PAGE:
Wednesday, February 19, 2014
Spotlight On...J.Stephen Brantley
Hometown: San Antonio, Texas
Education: New York University, Tisch School Of The Arts, Experimental Theatre Wing
Favorite Credits: Theatre 167’s Jackson Heights 3am and PIRIRA, CapsLock’s Mrs. Mayfield’s Fifth-Grade Class of ’93 20-Year Reunion, Kathleen Warnock’s That’s Her Way at Dublin Gay Theatre Festival, Neo-Political Cowgirls’ EVE, and Slap & Tickle at Provincetown Theater.
Why theater?: Because my only other interests were pornography or priesthood, and I’m slightly underqualified for either position.
Tell us about Chicken-Fried Ciccone?: Chicken-Fried Ciccone is a one-man-show that tells the true story of my own addiction to and recovery from heroin, set to acoustic covers of Madonna songs. I sing and play pieces from all thirteen of her albums, and reveal a ton of embarrassing things about myself. It’s dirty and funny and a little dark, but ultimately it’s about personal transformation and the healing power of making art. Turning our ugliest truths into something beautiful. Reinvention. Living to tell. I wrote it, I perform it, I produced it, but I’m leaving its direction to Obie-winning master of the one-man-show, David Drake. David’s solo piece The Night Larry Kramer Kissed Me had a major impact on me as both an actor and a playwright when I first came to NYC. Getting to work with him on David Parr’s Slap & Tickle a couple years back in Provincetown was a dream come true. He continues to inspire me with his latest creation, Tawny Heatherton. Tawny always finds the Light, even in the darkest places. I think that’s what we’re aiming to do with Chicken-Fried Ciccone.
What kind of theater speaks to you? What or who inspires you as an artist?: I like plays that break the rules. I’m not much for naturalism; I’m more interested in truth than reality. I want stories that challenge our preconceived notions about one another and I want these stories told in surprising ways, in new spaces, in a multitude of languages. And I like very physical stuff, like National Theatre Of Scotland’s Black Watch or the hybridized forms of companies like Big Dance and Punchdrunk and The Wooster Group.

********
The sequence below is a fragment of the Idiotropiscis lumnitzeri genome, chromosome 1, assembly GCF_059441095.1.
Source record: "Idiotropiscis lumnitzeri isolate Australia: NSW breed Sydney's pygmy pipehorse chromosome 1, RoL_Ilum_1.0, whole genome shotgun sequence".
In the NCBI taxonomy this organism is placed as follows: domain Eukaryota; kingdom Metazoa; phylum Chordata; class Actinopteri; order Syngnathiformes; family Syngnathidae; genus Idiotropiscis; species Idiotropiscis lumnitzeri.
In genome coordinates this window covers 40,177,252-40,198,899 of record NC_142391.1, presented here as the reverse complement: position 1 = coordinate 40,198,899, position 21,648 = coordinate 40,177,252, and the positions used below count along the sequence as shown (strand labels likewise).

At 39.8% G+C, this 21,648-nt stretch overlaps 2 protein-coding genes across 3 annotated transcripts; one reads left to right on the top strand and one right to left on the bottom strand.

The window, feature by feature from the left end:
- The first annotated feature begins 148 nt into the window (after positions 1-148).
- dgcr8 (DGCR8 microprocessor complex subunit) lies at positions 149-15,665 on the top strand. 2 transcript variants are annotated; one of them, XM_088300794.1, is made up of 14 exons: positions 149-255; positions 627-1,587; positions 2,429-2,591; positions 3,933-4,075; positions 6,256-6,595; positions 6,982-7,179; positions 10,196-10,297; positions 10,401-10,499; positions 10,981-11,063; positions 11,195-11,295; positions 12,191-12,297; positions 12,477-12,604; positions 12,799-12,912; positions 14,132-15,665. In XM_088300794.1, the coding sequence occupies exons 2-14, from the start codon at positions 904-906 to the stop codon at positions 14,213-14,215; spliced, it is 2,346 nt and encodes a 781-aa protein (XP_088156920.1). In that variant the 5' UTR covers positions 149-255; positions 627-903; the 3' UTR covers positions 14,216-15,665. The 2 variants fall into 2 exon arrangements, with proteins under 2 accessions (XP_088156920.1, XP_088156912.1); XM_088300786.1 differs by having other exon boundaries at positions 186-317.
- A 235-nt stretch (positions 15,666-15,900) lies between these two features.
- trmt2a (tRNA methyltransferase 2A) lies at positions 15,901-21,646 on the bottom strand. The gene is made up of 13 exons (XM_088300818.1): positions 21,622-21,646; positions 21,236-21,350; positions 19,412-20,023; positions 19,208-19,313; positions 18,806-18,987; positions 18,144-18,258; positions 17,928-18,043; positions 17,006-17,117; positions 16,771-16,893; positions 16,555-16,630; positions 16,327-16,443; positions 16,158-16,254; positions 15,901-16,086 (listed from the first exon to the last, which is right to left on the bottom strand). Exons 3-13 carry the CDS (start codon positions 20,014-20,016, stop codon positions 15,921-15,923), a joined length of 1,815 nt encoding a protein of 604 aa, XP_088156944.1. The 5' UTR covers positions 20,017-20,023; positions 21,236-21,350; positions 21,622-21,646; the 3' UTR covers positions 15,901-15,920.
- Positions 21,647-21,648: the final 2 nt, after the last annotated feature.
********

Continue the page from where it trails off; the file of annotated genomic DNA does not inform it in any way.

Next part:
If you could work with anyone you’ve yet to work with, who would it be?: Madonna. Obviously.
What show have you recommended to your friends?: Currently running? Wow, I’ve hardly seen anything, I’m always in rehearsal. The Skype Show is great. I’m looking forward to The Unlikely Ascent Of Sybil Stevens. If we’re talking Broadway, Pippin and No Man’s Land. Off-Broadway, Sleep No More. I want to see this Kate Tempest thing at St. Ann’s.
Who would play you in a movie about yourself and what would it be called?: Well, I would play myself, of course, and it would be called Chicken-Fried Ciccone: A Twangy True Tale Of Transformation, wouldn’t it?
What’s your biggest guilty pleasure?: Madonna. Obviously.
What’s the most played song on your iTunes?: See above. No, it’s actually "Know Your Rights" by The Clash. But the Sticky & Sweet live recording of "Borderline" is a very close second.
If you weren’t working in theater, you would be _____?: Dead or in jail.
What’s up next?: I’m writing some new stuff with Theatre 167 and then I’m going up to Maine for a couple of shows at Stonington Opera House where I’ll return to the role of Friar Laurence in Romeo & Juliet twenty-eight years after I first played it. I’m also Mercutio in the play’s sequel, Romeo & Juliet & Zombies by Melody Bates. Seriously - undead cannibals, Elizabethan verse. Theater really is more fun than drugs.